Self Portrait


Self Portrait
30 x 40 cm
Oil on canvas

Every once in a while I paint a self portrait. When I show the finished painting to my wife, she always asks why I look so serious. I don’t know, maybe that’s the way I look when I’m painting.

Illustrations for a poetry book


For the past few months I’ve been very busy working on illustrations for a poetry book, written by author Elin Sveen.

She has published three books; “Fra barnsdommens rike” in 2008, “Minnebok fra krigen” in 2009, and “Å spinne seg en gylden tråd” in 2010.

Hålasdaar Mæ Sokker På” was released last week on the 1st of May 2015.

The poems are written in the “Toten” dialect, a norwegian local language from the Toten region, about 100 km above Oslo.

In Norway there are many different sounding dialects that even sometimes a native Norwegian speaker may have difficulty understanding.
Speaking the local dialect is encouraged and people are proud to do so.

This is the opposite in the Netherlands where I grew up. There I learned to hide my original dialect -in my case “Twents“- from a young age. Fortunately this is changing a bit now and dialects are more appreciated.

I made the drawings in this book with the common theme of the poems of nature and traditions in mind.

This was a great project to do and I’m pleased to be part of the making of this wonderful book.


Portrait Sketch in oil paint


Portrait sketch
15 x 17 cm

In this sketch I tried to pay attention to the structure of the head, while keeping the brushwork as loose as possible. I drew with the brush straight on the canvas, without a detailed underdrawing. I like this spontaneous way of working.

I feel that all the hours of figure drawing and studying anatomy are finally starting to pay off.

I’m now able to make these kind of sketches fairly quick, in about 45 minutes I think, since I always loose my sense of time when I’m painting…



One year of Art: Money

Thinking-smallThink small, enjoy the way to your destination!” – Volkswagen beetle


When my wife and I told our families and friends about our plans to take a creative year, the first questions we always would get were about money. How would we be able to finance a whole year? Would we lose our jobs? What if the car breaks down? (our car did break down, by the way…)

We wouldn’t entirely be without income though. I was selling some of my art and earning money as a musician. The plan was to grow that income.

But it’s not the same as receiving a monthly pay check. So we decided to save money for backup. I calculated the money we needed with this simple formula:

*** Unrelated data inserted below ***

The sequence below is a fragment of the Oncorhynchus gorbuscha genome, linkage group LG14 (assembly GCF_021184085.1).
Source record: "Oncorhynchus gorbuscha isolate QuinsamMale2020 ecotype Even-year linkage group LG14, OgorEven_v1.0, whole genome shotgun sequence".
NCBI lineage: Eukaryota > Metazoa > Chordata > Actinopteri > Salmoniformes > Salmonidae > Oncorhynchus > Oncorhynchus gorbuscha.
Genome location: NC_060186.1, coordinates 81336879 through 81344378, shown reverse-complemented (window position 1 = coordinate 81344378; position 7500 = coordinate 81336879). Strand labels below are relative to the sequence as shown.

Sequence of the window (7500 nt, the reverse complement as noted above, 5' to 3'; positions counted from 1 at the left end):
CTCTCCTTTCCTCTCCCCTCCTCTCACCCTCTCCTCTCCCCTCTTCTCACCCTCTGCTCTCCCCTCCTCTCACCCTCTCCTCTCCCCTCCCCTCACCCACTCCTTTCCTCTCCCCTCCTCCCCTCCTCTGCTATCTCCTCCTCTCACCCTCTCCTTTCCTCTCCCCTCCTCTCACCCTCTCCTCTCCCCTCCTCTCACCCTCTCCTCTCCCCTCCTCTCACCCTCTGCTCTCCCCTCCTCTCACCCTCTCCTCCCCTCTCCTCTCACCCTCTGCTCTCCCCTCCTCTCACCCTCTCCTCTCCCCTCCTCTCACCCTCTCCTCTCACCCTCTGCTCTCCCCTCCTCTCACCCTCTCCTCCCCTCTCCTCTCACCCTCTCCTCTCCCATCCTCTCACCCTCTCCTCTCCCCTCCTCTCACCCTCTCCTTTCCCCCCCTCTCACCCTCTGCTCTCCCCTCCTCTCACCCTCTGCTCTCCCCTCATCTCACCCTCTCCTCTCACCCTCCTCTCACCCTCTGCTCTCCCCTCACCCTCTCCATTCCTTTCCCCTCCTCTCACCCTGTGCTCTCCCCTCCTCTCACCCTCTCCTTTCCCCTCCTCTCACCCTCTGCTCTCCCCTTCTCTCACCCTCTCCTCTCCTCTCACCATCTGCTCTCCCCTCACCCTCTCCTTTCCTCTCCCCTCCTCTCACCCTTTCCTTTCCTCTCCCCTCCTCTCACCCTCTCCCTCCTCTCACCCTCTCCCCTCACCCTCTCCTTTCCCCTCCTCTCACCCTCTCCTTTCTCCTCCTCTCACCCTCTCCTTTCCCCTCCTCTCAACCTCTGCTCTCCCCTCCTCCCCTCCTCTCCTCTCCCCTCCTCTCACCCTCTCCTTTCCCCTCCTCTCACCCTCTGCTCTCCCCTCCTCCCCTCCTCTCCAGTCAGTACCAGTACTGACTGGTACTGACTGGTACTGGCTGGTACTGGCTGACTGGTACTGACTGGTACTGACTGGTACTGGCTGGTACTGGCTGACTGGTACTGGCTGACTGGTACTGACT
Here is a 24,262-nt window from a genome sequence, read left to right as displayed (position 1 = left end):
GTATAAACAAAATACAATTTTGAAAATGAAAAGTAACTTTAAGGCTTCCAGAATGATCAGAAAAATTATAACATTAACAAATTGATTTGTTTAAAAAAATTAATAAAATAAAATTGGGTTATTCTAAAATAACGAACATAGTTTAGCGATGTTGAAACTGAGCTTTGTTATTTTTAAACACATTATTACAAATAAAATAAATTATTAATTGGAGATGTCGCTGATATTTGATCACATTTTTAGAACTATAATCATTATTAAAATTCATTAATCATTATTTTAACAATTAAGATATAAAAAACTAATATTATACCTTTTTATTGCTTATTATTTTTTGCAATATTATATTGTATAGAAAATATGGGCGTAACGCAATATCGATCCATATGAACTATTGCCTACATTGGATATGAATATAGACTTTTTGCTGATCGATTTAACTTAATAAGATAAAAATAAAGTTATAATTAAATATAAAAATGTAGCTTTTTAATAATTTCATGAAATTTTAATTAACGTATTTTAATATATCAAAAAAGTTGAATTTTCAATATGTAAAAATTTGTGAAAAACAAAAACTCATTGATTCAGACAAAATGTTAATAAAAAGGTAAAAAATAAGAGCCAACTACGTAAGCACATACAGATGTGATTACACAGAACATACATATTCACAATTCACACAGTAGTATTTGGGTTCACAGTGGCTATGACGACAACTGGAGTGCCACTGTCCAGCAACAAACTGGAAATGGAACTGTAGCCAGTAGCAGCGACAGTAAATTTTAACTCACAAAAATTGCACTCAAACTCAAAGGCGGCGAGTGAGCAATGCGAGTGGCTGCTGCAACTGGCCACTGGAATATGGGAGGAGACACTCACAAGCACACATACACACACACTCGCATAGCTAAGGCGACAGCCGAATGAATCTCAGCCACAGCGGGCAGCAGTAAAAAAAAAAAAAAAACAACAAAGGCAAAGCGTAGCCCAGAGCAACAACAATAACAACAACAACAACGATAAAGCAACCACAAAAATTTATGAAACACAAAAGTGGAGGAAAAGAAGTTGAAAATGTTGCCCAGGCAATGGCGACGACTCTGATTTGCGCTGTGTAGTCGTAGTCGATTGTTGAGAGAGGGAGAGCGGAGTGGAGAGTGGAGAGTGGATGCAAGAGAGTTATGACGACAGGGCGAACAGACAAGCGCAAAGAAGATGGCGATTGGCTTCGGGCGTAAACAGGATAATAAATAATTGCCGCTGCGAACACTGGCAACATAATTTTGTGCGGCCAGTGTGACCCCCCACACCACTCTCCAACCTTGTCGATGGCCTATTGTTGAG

Average spending in one month x 12

That’s it. No complicated budget calculations. Living simply and living a life of  less quantity but more quality has been on our to do list for years, so we didn’t need that much savings at all.

Asking for year off
It was both exciting and a little frightening to knock on the door of my bosses office and ask for a year off. I didn’t know if I had to quit my job, or if I could return after one year.

To my surprise my application was approved. It was a relief to have a job to go back to. If I had to quit, I would have  to apply for a new job if things didn’t work out. Luckily, my wife’s application was approved as well!

A Sabbatical?
Some employers, like universities or big IT companies offer a paid sabbatical as an employee benefit. A paid year out of the rat race to recharge the batteries. This was not the case at my job.

That’s why I prefer to call my year off a creative year, because I wouldn’t be playing golf, lying on the beach, or take a luxury cruise around the world. I wanted to work on my own projects.

I always felt I wouldn’t be playing golf all day when I retire either. I’m most happy  creating and working and hope to be able to do that as long as I can.

Some people did wonder what I was going to do all day, with all that time. They said they would go crazy after a few days without a job to go to or without a boss telling them what to do.

But I had, and still have, so many projects and ideas  that it would take me years to finish them all.

Overall, the responses we got were very positive. Concerns raised were only about the finances.

Looking back now, my answer to the money question is that it’s a matter of choice. If you want to drive a new car every 2 years and have a maximum mortgage on the house, it will be harder to take a year off.  But it’s still possible. You only have to save more for a backup plan.

In the next post I will write about: Time

Read part I of the One Year of art posts here.

How to bind your own sketchbooks


Buying ready made sketchbooks can get expensive. Making your own is cheaper and you can use different kinds of your preferred paper.

Here’s an easy way to bind your own sketchbooks.

What you’ll need:
– a hole punch
– paper
– cardboard (optional) for front and back
– a large needle and thread

>Click on the picture to enlarge>

1) Start with a stack of your favourite paper sandwiched between a cardboard back and front.

2) Punch 4 holes with a hole punch. Two about 1,5 cm from the back and side, and two evenly spaced in between. Use more holes for larges sized sketchbooks.

3) Cut a piece of thread about 4 times the length of the book. Tip: Pass a double thread through the eye of the needle for increased strength, as shown on the picture above. Weave tightly as shown in the illustration. A dotted line means the thread is on the underside of the book.

Coming back at the point where you started, weave the thread one last time through the hole, in a loop around the first thread and tie off with a double knot.

One Year of Art

Sketching in Denmark 1